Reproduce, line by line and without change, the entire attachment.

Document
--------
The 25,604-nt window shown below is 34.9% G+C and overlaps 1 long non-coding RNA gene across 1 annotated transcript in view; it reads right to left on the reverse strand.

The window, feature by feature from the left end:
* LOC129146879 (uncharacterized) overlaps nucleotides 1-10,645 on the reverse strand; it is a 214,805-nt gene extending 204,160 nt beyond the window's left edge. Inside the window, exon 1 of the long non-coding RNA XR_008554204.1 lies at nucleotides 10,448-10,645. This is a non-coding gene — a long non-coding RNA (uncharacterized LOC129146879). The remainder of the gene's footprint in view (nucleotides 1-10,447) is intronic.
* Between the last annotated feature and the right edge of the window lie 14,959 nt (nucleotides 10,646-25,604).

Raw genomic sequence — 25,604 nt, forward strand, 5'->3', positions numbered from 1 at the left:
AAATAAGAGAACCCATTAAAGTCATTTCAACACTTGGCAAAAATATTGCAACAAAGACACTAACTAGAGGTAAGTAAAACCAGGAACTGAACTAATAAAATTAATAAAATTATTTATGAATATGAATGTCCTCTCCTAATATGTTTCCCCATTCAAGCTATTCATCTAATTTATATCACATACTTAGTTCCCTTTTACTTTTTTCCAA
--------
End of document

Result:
The 25,604-nt window shown below is 34.9% G+C and overlaps 1 long non-coding RNA gene across 1 annotated transcript in view; it reads right to left on the reverse strand.

The window, feature by feature from the left end:
* LOC129146879 (uncharacterized) overlaps nucleotides 1-10,645 on the reverse strand; it is a 214,805-nt gene extending 204,160 nt beyond the window's left edge. Inside the window, exon 1 of the long non-coding RNA XR_008554204.1 lies at nucleotides 10,448-10,645. This is a non-coding gene — a long non-coding RNA (uncharacterized LOC129146879). The remainder of the gene's footprint in view (nucleotides 1-10,447) is intronic.
* Between the last annotated feature and the right edge of the window lie 14,959 nt (nucleotides 10,646-25,604).

Raw genomic sequence — 25,604 nt, forward strand, 5'->3', positions numbered from 1 at the left:
AAATAAGAGAACCCATTAAAGTCATTTCAACACTTGGCAAAAATATTGCAACAAAGACACTAACTAGAGGTAAGTAAAACCAGGAACTGAACTAATAAAATTAATAAAATTATTTATGAATATGAATGTCCTCTCCTAATATGTTTCCCCATTCAAGCTATTCATCTAATTTATATCACATACTTAGTTCCCTTTTACTTTTTTCCAA